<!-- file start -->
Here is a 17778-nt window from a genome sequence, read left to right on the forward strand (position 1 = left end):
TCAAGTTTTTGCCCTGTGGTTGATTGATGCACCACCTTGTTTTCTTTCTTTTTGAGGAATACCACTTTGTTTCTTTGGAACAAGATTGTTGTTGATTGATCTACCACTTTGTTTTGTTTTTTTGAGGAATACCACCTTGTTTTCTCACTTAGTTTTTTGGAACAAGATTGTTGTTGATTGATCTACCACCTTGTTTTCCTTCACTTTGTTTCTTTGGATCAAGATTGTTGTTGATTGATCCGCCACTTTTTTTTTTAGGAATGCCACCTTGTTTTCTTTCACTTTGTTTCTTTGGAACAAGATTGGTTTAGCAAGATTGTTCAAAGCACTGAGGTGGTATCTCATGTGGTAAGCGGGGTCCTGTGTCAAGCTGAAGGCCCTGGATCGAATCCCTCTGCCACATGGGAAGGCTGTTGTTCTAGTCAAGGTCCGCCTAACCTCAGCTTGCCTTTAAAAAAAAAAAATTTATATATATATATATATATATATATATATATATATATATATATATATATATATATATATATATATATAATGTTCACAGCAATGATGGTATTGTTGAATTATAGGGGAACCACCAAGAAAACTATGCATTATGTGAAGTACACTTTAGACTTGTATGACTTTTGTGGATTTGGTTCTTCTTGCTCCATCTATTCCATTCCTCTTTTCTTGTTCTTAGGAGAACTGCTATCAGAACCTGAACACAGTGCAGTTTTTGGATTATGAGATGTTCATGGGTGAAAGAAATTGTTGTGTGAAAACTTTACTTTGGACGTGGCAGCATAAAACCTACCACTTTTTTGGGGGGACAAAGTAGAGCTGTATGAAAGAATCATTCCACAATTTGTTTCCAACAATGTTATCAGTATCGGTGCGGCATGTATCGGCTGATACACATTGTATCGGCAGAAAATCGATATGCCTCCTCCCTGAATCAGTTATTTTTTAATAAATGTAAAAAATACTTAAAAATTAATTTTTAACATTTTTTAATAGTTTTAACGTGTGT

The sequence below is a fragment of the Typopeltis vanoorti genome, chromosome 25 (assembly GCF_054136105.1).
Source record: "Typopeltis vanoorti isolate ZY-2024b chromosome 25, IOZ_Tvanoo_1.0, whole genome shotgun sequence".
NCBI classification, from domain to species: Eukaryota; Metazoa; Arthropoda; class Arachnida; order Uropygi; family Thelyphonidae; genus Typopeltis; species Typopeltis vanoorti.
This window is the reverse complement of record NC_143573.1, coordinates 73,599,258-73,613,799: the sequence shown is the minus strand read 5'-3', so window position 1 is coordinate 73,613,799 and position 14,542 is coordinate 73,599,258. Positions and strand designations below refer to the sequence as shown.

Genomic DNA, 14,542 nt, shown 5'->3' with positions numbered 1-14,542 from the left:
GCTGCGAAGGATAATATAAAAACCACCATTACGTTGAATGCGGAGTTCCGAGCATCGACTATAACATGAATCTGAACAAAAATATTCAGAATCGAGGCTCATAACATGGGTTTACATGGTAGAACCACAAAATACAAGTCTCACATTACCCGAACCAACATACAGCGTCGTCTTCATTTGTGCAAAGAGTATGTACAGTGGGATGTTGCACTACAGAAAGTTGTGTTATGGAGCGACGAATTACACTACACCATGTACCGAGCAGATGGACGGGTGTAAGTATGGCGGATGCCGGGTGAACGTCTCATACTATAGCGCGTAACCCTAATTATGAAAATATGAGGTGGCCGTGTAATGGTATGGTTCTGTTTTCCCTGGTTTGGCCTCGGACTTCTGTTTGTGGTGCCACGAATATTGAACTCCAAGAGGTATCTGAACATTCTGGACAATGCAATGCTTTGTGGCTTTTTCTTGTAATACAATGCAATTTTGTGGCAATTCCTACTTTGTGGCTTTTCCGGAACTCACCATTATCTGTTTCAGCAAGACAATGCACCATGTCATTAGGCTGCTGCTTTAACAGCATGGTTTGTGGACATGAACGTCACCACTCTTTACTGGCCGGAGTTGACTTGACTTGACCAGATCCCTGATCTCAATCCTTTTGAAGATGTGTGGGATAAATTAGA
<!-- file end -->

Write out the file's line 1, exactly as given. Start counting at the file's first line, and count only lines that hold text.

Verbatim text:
Here is a 17778-nt window from a genome sequence, read left to right on the forward strand (position 1 = left end):